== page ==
Why the Belmont Stakes is the Best Triple Crown Race to Bet

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D.S. Williamson

May 28th, 2018

For years, the Kentucky Derby was the best Triple Crown race to bet. In some ways, the Derby is still the best race to bet. The Derby superfecta paid huge. However, the exacta and trifecta weren't nearly as large as they could have been. Not only that, but if you had Justify to win the Derby on May 5, you would have again scored on the favorite to win the Kentucky Derby.

A win is always a good win. It's definitely better than losing. But, the Derby has become a chalk win bettor's race. That's not true with the Belmont Stakes. Check out reasons why the Belmont, at least for straight betting horseplayers, has become the best Triple Crown race on which to wager.

Why the Belmont Stakes is the Best Triple Crown Race to Bet

The Favorite Doesn't Have the Upper Hand in the Belmont

In the Kentucky Derby, the favorite has the upper hand. The reason is because the favorite has been trained to peak on Derby Day. Most horses that enter the Derby peak on Derby Day.

Justify did this year. Always Dreaming did last year. Why? It's because 3-year-old owners and trainers point to the Derby. They don't point to the Belmont Stakes. If the Derby winner, like Justify this year, has also won the Preakness Stakes, that horse is the Belmont favorite no matter who enters.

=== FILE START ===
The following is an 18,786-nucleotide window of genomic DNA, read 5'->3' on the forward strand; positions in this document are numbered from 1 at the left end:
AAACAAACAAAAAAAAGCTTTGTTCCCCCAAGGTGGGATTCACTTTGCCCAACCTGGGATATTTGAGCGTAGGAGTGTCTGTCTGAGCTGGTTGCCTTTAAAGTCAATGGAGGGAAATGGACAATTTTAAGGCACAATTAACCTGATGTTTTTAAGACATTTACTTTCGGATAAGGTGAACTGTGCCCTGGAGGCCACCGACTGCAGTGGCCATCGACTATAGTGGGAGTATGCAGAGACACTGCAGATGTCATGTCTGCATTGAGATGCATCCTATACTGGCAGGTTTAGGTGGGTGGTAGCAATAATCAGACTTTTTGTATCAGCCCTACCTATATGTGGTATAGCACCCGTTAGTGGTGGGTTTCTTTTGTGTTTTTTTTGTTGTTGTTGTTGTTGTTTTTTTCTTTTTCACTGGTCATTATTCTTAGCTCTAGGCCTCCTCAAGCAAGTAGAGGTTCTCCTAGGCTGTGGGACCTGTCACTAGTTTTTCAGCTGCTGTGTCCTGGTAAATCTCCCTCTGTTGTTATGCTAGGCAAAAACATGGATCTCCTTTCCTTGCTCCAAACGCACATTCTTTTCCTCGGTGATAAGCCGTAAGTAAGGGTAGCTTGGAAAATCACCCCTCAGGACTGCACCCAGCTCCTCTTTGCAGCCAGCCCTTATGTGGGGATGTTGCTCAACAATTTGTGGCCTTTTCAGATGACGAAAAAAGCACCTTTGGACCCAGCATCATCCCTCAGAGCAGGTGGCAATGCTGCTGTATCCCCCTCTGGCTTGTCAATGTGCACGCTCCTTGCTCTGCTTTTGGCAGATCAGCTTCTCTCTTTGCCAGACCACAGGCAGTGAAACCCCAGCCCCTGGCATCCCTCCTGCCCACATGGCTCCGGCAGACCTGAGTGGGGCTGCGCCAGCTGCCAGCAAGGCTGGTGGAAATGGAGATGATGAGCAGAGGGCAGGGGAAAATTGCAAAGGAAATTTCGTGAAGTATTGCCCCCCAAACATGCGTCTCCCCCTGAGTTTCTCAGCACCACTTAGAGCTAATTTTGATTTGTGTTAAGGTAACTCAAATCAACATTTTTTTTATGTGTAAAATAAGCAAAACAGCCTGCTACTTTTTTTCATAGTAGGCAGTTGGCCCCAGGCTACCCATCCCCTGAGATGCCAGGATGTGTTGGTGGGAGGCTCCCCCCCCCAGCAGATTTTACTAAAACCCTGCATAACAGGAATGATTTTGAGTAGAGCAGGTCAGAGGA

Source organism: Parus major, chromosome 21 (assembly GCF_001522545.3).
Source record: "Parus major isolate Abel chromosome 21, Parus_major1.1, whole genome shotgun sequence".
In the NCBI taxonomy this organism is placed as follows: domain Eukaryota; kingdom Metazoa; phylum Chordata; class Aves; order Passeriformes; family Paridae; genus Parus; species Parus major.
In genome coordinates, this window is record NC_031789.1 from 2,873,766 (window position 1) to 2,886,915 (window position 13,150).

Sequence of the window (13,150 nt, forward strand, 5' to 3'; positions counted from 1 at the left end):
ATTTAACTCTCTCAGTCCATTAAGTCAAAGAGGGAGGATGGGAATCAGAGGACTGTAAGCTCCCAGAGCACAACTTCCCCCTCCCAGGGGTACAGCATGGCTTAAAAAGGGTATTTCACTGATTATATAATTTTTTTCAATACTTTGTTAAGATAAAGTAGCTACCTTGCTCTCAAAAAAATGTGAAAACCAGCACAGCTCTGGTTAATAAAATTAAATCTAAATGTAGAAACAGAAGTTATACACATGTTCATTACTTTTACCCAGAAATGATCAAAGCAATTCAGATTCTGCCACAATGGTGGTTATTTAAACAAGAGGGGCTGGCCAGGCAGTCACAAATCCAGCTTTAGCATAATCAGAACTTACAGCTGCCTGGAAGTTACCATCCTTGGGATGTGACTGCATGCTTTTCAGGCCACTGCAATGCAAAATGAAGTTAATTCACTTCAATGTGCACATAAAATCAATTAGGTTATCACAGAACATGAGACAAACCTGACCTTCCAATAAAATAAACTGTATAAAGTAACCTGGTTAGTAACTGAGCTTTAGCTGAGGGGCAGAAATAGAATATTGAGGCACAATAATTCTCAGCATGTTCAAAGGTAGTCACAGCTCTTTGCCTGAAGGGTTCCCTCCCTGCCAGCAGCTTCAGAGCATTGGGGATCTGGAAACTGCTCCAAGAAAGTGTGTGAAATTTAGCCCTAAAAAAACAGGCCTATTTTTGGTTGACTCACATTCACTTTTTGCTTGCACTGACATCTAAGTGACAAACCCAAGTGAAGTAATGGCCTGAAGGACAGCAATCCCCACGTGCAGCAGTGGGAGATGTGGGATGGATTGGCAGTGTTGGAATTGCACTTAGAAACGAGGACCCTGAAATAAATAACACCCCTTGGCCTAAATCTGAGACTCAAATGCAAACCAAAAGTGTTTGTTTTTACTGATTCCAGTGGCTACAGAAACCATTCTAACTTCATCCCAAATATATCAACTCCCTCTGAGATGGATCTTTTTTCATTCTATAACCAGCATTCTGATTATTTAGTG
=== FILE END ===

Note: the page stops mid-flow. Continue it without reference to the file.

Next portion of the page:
The favorite, though, has often run in two other races, the Derby and Preakness, before the Belmont Stakes. Add in the fact that the Belmont is at 1 1/2 miles, a distance foreign to all entrants, means that favorites don't have the upper hand in the Third Jewel of the Triple Crown.

Big Sandy is the Most Unique Racecourse in the U.S.

Not only is the Belmont Stakes run at 1 1/2 miles, it's run at a 1 1/2 mile circumference racecourse. Horses that run in the Belmont Stakes run around 2 sweeping turns. Belmont's sweeping turns alone make it the most unique racetrack in the United States.

Belmont is called Big Sandy because of how large it is and because the dirt surface is a deep sand. Horses that aren't used to racing over Big Sandy's dirt often have trouble. That makes the Belmont Stakes more of a handicapper's race than the Derby and Preakness.

Trainers Point to the Belmont Instead of the Preakness

Although almost all trainers point to the Kentucky Derby with their very best 3-year-olds, some trainers point to the Belmont Stakes. The big thing to do the past few years is to skip the Preakness and run in the Belmont.

Last year, Todd Pletcher skipped the Preakness with Belmont winner Tapwrit. The year before, Steve Asmussen skipped the Preakness and won the Belmont with Creator. Tonalist didn't run in the Preakness Stakes in 2014. In 2013, Palace Malice skipped the Preakness. Both those horses won the Belmont. Because most trainers are skipping the Preakness, they bring fresh horses into the Belmont battle. If a Triple Crown is on the line, like this year, the Derby favorite becomes a huge chalk favorite.

Price horses won the Belmont Stakes in 2013, 2014, 2016 and 2017. The only time the favorite won the Belmont in the past 5 years was in 2015. That was American Pharoah. He broke a 37 year Triple Crown curse.

Unless Justify is on the level of American Pharoah, it might be worth it to play against him to win the Belmont Stakes. There are reasons the Belmont is the hardest of the Triple Crown races to win. Going against the chalk has paid plenty of dividends in recent runnings of the Test of Champions.